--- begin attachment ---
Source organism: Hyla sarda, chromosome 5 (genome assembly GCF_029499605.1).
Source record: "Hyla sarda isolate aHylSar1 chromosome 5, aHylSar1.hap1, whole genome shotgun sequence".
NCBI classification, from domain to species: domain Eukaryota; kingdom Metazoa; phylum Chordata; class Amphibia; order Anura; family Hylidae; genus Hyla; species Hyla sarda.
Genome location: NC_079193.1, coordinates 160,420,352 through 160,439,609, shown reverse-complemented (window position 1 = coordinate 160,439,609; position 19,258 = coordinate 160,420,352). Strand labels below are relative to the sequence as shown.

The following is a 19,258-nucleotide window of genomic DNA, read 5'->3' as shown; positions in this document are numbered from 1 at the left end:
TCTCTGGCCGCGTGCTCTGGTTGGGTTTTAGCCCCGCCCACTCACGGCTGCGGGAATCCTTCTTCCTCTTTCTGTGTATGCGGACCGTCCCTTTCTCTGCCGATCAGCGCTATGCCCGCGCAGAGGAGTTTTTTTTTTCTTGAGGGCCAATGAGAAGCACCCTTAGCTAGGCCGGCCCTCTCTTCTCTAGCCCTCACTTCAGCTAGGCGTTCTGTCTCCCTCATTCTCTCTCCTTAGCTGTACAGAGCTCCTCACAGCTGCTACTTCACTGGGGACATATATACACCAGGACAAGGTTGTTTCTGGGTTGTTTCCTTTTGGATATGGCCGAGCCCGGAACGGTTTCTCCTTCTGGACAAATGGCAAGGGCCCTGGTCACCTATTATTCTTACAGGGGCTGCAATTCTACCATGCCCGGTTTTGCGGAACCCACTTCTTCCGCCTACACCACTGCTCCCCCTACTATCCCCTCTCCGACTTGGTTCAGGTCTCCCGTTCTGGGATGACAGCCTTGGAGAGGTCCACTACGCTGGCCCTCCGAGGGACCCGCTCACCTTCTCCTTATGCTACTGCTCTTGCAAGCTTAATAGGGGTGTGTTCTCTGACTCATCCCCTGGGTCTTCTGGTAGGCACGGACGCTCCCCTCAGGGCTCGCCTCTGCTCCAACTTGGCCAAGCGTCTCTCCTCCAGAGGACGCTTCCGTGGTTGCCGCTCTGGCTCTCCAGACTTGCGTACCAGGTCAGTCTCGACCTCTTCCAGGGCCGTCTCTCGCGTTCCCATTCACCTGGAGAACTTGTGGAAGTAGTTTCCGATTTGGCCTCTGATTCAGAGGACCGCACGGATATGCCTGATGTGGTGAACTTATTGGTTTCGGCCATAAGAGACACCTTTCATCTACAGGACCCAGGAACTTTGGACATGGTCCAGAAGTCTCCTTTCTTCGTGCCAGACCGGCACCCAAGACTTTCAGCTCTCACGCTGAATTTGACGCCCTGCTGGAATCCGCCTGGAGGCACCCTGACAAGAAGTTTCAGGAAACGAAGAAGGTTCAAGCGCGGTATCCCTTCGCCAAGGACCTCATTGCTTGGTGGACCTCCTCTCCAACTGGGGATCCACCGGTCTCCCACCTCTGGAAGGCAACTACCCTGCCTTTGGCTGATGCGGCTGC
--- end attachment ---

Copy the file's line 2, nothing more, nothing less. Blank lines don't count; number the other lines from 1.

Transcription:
Source record: "Hyla sarda isolate aHylSar1 chromosome 5, aHylSar1.hap1, whole genome shotgun sequence".